Saturday, August 22, 2009

Canning Time: Bread & Butter Pickles

By Kathryn Washburn Breighner

We are avid canners. I can't imagine not doing this. Taking veggies fresh from my garden or the farmer's market and canning them is a labor of love. But it also delivers a food product that is far superior than similar store purchased items. And there is no comparison in cost: this is inexpensive. And easy. With no preservatives or chemicals added. Pure and simple foods.

We have a pantry that is filled with items that we can each year: pickles, pickled beets, ajvar (Serbian eggplant & pepper spread), dilly beans (with a tiny, French bean that I grow), peach and grape jam, grape juice, green tomato chutney (outstanding with pork), tomatoes, marinara sauce, tomato juice, salsa. This week I canned something new, a thick, chunky zucchini relish that I can't wait to try on kielbasa.

Because of all that we can, we spend very little on these kinds of foods at the grocery store. Those inside aisles? Rarely do I go there except for baking items, oils, canned beans, or condiments like mustard. Once you have your own canned goods, the grocery store brands, even the pricey ones, just don't taste as good. With increased attention on eating healthy and being cost conscious at the grocery store, canning makes sense.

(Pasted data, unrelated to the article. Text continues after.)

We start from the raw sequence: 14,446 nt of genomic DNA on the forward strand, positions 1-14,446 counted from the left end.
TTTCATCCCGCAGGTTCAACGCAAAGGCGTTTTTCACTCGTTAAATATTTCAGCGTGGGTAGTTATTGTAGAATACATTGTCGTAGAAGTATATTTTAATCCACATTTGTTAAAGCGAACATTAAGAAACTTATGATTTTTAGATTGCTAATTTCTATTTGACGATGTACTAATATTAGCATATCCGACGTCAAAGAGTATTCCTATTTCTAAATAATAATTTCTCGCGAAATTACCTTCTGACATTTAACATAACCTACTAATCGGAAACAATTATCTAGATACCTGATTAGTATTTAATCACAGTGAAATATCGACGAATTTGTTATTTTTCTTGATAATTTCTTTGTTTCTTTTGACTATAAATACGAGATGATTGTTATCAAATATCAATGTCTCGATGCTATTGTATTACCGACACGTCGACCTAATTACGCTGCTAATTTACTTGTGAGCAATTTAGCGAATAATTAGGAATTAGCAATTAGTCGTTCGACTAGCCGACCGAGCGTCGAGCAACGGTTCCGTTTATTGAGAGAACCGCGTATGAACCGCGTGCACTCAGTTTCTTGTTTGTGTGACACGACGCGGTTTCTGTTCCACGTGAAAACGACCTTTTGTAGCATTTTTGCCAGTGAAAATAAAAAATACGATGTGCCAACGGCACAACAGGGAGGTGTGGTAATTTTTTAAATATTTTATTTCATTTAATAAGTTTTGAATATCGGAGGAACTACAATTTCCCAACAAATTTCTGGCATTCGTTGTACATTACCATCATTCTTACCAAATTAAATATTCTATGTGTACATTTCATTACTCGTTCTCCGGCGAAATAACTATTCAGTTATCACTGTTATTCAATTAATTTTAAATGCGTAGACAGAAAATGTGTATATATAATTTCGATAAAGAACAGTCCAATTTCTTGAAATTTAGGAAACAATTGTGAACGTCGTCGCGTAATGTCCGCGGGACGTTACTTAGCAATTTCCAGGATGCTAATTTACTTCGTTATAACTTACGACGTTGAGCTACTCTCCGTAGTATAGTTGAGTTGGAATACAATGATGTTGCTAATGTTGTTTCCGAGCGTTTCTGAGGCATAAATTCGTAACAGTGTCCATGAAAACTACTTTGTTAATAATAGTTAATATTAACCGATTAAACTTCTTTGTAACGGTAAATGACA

But I can probably can name only a few people who share this passion. Why more people don't do it, especially foodies, is mystery to me. It's so much fun and delivers such an outstanding food product.

Basic equipment needs: a canner and canning rack, about $19 at a big box store, funnel (to put food in the jars), jar lifter, canning jars and lids (at any garage sale!).

Bread and butter pickles are really good. They have the crispness of the cukes in a spicy sugar/vinegar pickling liquid. Don't even think of buying a bread & butter pickle mix! These are very easy to make. This recipe is a variation of the one in the Ball canning book.

6 c sliced cucumbers, about 1/4" thick, not the tiny dill size but not the huge ones either
1 1/1 c sliced onions
1 1/2 c sliced green or red peppers, or a mixture of the two

I like my pickles to be about 1/2 cukes and the other 1/2 onions and peppers so that when I open a jar months from now, it's almost a salad.

Put the veggies in a bowl, top with 1 c kosher salt and a layer of ice cubes. Let them stand about 2 hours, or overnight in the fridge. The salt brings out all of the liquid in the vegetables so that when processed, the vegetables stay crisp. Drain the veggies in a colander, rinse, and drain again.